Knesset caucus to focus on relations with American Jews

We should learn from US tolerance, MK Ben-Simon says; caucus is a result of project connecting Israeli politicians with US community leaders.

By JORDANA HORN
April 10, 2011 02:43
4 minute read.
MKs going to the US to learn about American Jewry

mks going to america 311 (do not publish again). (photo credit: Flash 90)

NEW YORK – A program to promote better relations between Israeli leaders and the American Jewish community has led to plans to form a caucus in the Knesset on Israeli-North American Jewish relations, MKs told reporters in New York on Friday.

“It’s something lacking in the Knesset, and that will help better improve the relationship between American Jewish community and Israel,” Jay Ruderman, head of the Ruderman Family Foundation that, along with Brandeis University, sponsored the Ruderman Fellows program, said.

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The Ruderman Fellows program, in its inaugural year, is an attempt to create a deeper awareness of the diverse quality of American Jewish life by connecting Israeli political leaders with US-based community leaders, scholars, clergy and professionals.

Six Knesset members, selected as the program’s initial fellows, concluded a five-day series of seminars and meetings in Boston and New York on Friday, and met with reporters to discuss their experiences. The Israeli lawmakers who participated were Likud MKs Carmel Shama-Hacohen and MK Tzipi Hotovely, Kadima MKs Avi Dichter and Ronit Tirosh, and Labor MKs Eitan Cabel and Daniel Ben-Simon.

“This program was an attempt to take members of the Knesset from the three major parties and to educate them on the American Jewish community,” Ruderman said. “Hopefully it will continue, and as the years go on, we will build up a number of Knesset members, members of the Israeli government, who will have a better understanding of the American Jewish community.”

Brandeis professor Jonathan Sarna said that it was while he was on sabbatical last year in Israel that he realized that there was no center for the study and teaching of American Jewry at any Israeli university.

“Every major American university has someone who teaches about Israel,” Sarna said. “There are many Israel study centers, but no Israeli study center on American Jewry. And as we see, even the leading figures in Israel do not feel that they understand American Jewry appropriately. This program will be the beginning of a new effort to teach Israelis about the American Jewish community so that our two communities can better understand one another.”

After five days of meetings, the MKs said they were surprised by the diversity, both for good and for ill, of the American Jewish community in both Boston and New York. At least one member, Cabel, had never visited the United States before.

Shama said he arrived in the United States knowing “very little” about American Jewry but leaves with greater appreciation of the significance of Israel to the American Jewish community as well as vice versa.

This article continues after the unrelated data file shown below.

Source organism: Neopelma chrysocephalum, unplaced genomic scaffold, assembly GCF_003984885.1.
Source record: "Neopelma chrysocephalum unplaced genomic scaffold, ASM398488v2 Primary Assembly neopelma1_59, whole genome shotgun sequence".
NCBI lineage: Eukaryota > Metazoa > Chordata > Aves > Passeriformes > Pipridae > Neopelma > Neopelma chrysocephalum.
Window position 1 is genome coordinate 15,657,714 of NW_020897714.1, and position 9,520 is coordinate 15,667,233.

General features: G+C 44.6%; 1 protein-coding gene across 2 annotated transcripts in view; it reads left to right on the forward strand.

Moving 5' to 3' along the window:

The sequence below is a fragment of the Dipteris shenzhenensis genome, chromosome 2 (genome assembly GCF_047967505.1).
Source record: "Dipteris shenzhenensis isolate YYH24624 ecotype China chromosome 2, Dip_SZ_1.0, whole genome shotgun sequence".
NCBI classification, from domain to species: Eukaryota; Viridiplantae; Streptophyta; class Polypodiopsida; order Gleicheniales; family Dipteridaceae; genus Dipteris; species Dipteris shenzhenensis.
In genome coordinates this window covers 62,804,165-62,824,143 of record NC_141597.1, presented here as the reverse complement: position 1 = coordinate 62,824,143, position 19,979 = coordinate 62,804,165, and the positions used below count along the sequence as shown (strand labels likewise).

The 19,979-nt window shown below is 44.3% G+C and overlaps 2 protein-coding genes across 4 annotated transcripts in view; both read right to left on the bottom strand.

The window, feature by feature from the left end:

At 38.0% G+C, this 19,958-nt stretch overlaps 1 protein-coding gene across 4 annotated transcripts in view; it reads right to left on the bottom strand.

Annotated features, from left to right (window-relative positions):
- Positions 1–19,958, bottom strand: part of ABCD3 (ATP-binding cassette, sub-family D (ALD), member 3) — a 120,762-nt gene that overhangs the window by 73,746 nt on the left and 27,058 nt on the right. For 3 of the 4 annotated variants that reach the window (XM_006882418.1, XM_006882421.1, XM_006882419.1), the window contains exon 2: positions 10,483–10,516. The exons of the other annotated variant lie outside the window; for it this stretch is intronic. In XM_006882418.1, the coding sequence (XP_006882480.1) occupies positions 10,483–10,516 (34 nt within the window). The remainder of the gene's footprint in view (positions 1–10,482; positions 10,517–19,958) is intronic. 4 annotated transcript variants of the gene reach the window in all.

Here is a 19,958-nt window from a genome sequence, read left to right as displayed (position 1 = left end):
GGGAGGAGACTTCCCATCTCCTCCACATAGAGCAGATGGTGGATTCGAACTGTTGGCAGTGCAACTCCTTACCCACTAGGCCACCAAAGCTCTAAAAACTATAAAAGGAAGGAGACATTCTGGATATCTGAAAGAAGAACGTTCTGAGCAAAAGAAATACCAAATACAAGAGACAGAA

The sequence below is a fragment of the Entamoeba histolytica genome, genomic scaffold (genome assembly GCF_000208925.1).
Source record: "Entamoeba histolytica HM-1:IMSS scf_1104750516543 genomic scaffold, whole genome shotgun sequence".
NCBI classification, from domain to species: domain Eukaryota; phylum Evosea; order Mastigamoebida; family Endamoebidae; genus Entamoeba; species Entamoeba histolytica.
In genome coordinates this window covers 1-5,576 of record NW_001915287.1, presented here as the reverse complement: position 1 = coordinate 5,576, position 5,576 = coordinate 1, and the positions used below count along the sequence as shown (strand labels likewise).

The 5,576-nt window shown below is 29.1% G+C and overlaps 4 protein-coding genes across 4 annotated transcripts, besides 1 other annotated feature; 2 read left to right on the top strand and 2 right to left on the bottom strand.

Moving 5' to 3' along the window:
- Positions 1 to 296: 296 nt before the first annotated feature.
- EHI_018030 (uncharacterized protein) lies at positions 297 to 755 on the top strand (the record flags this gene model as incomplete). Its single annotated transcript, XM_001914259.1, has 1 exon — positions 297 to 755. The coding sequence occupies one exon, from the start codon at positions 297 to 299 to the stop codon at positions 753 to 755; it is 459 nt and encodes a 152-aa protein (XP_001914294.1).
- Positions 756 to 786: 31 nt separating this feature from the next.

On returning to Israel, Shama said, he planned to be an ambassador to his fellow Knesset members and constituents for a better comprehension of the American Jewish community. As a member of the Knesset’s Constitution, Legislation and Law Committee that discussed the Rotem conversion bill, Shama said, he had “no doubt” that “if that bill is again discussed, should that happen, I will examine it from a much broader and clearer and different position, based on what I have learned here.”

Tirosh, who offered to spearhead the North American Diaspora lobby in the Knesset, said she was taken by the diversity of the American Jewish community in both good and bad ways. During a talk at Brandeis, she recounted, Dichter had been shouted down by protesters. Afterwards, she was shocked to discover that the protesters were American Jews and former Israelis.

“I’m very impressed by the liberalism and the way you look at each other,” Tirosh said. “But I thought American Jewry would automatically support Israel and that we can rely on it. But now I understand that we need to give them more tools in order to find a way how to support us in these difficult days of boycotts.”

Dichter said the trip taught him the differences between the powerful American Jewish community and its counterparts in other parts of the Diaspora.

Cabel said that had the Knesset debate on J Street been held after this trip, his outlook likely would have been different, and that he felt that both AIPAC and J Street had something to contribute to the conversation about Israel.

Ben-Simon said he was particularly impressed by a dinner at Brandeis University with students – not the food, per se, but the fact that kosher-observant and non-kosher-observant Jews ate together, without judging one another for the choices they had made with regard to their Judaism.

Saying Israelis were “undergoing open-heart surgery on the question of the character of the Jewish state,” Ben-Simon said Israelis could take a page from the American playbook in terms of tolerance and diversity.

“Unlike us, you prosper on diversity, and you do it with such style,” he told the US reporters. “We nearly kill each other. In diversity, we can be united.”

And on the flip side, Ben-Simon counseled American Jews to take an active stand on issues in Israel.

“You will have to tell Israeli leaders the impact of what they’re doing on you,” he said. “But you’re not courageous enough. You come to Israel and take photos instead of saying, ‘What you’re doing has an impact on us.’ Tell Israeli leaders what you think about it. Tell them to think about you and not just their voters and their interests.”


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